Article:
The Japanese animation industry has been challenged by coronavirus epidemic.
As of June 1, a total of 45 television and movie animations in Japan have been delayed or stopped broadcasting, including the beloved "Chibi Maruko-chan," which has run for the past 30 years.
China Central Television (CCTV) reported that since officials declared a state of emergency for the Tokyo metropolitan area on April 7, one local animation production company made its employees work from home. The head of the company said that most animations need special drawing paper and a light pad. Drawing at home is not only time consuming but also decreases efficiency due to the back and forth as drawings are submitted and revised. The work of employees who drew animations by hand was made 30 percent less efficient as a result.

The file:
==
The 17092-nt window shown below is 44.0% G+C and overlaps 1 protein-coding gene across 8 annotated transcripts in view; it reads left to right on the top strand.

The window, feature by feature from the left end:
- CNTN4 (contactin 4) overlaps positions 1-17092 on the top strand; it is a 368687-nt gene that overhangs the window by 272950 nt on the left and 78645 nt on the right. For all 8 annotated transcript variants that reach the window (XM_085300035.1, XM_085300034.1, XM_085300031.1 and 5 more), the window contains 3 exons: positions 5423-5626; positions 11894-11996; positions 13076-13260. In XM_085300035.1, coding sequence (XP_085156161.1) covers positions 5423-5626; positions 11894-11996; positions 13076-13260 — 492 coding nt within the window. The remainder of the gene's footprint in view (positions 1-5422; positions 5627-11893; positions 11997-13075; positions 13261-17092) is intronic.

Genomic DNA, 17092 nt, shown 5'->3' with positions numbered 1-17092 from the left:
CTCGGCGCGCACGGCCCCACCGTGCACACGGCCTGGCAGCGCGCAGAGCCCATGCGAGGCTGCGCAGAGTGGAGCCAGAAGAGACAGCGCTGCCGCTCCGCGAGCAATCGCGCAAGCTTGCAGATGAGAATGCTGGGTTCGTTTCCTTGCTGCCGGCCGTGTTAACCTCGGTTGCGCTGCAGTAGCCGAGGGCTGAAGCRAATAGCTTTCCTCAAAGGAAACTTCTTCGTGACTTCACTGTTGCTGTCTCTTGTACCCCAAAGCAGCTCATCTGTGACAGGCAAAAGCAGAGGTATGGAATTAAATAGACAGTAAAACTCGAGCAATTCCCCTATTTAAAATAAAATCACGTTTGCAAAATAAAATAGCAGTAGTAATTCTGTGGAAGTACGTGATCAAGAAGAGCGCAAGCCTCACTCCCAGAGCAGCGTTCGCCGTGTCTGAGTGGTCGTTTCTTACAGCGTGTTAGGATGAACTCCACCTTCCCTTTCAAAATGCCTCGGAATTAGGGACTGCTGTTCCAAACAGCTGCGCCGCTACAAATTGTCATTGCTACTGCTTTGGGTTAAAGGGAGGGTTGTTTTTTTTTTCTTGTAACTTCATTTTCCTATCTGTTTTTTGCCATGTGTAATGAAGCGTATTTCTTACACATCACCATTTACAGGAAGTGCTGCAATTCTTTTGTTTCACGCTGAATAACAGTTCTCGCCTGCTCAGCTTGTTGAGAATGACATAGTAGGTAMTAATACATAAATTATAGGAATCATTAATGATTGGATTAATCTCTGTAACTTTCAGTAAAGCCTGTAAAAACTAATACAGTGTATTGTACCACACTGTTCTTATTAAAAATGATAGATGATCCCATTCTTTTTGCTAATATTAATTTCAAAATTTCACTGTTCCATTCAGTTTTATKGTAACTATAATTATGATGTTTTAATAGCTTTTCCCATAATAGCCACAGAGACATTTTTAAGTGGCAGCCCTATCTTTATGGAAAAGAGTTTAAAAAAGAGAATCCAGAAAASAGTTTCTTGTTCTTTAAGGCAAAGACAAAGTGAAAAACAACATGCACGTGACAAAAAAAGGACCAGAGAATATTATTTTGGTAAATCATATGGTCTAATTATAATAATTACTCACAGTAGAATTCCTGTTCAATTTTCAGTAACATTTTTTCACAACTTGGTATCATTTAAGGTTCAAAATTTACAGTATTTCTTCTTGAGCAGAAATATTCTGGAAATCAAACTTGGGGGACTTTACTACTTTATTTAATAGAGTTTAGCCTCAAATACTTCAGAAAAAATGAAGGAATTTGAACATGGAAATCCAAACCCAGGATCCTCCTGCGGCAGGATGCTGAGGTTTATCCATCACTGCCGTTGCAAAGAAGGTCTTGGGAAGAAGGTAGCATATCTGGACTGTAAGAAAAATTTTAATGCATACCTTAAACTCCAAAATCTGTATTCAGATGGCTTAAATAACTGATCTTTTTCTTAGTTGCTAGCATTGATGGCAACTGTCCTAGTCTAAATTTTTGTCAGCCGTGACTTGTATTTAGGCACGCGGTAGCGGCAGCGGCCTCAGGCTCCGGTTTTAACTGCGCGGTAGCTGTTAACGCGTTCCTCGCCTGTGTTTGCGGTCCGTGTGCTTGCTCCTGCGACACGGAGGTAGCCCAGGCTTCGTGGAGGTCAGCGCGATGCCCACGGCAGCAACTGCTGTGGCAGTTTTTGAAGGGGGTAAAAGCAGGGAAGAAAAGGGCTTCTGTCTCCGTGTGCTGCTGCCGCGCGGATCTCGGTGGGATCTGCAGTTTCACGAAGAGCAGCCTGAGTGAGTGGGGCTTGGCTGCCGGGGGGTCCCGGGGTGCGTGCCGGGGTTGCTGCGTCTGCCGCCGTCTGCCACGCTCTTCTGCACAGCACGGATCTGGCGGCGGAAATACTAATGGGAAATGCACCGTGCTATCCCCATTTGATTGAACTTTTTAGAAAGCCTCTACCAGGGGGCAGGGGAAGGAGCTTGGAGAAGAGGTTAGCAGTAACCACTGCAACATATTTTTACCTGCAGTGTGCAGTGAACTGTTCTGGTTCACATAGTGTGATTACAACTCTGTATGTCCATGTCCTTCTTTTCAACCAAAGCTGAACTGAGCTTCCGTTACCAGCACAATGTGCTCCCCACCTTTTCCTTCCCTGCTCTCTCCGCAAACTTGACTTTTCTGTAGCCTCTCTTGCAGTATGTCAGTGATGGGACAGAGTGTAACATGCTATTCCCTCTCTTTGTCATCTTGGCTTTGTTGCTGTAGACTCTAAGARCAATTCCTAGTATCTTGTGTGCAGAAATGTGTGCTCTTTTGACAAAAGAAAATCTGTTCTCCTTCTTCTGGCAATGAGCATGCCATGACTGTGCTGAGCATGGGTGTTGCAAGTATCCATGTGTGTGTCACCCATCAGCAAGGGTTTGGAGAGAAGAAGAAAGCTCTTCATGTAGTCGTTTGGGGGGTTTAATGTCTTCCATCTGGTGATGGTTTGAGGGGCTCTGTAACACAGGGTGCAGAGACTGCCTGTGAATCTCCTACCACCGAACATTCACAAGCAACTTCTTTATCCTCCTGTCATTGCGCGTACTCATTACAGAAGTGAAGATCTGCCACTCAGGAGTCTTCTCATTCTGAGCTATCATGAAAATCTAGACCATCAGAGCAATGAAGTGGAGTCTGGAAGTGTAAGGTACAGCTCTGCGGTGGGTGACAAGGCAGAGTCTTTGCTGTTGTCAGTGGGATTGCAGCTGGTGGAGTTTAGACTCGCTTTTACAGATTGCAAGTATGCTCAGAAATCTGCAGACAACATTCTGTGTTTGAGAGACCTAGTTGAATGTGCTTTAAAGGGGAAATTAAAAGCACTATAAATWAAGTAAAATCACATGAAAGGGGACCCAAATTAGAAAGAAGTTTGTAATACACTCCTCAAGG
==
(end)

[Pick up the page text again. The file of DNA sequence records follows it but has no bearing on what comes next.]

Animation dubbing has also been hit hard. Japanese media has reported that a number of Japanese voice actors and actresses tested positive for COVID-19. As dubbing needs to be carried out in an enclosed environment, all animation dubbing work has been suspended since April. A recording studio in Tokyo reopened on June 1 after a nearly two-month closure.
A survey by the Association of Japanese Animations has shown that the Japanese animation market made 2.18 trillion yen (19.7 billion U.S. dollars) in 2018. The suspension of one section in its long and closely-connected production chain will trigger a domino effect of problems for the other stages.
Delays in the animation industry will affect subsequent cooperative projects such as music and games, as well as the sales of derivative products.
(Cover image: Statues of characters in "Chibi Maruko-chan" are displayed at a shopping mall in Shenyang, northeast China's Liaoning Province. /VCG)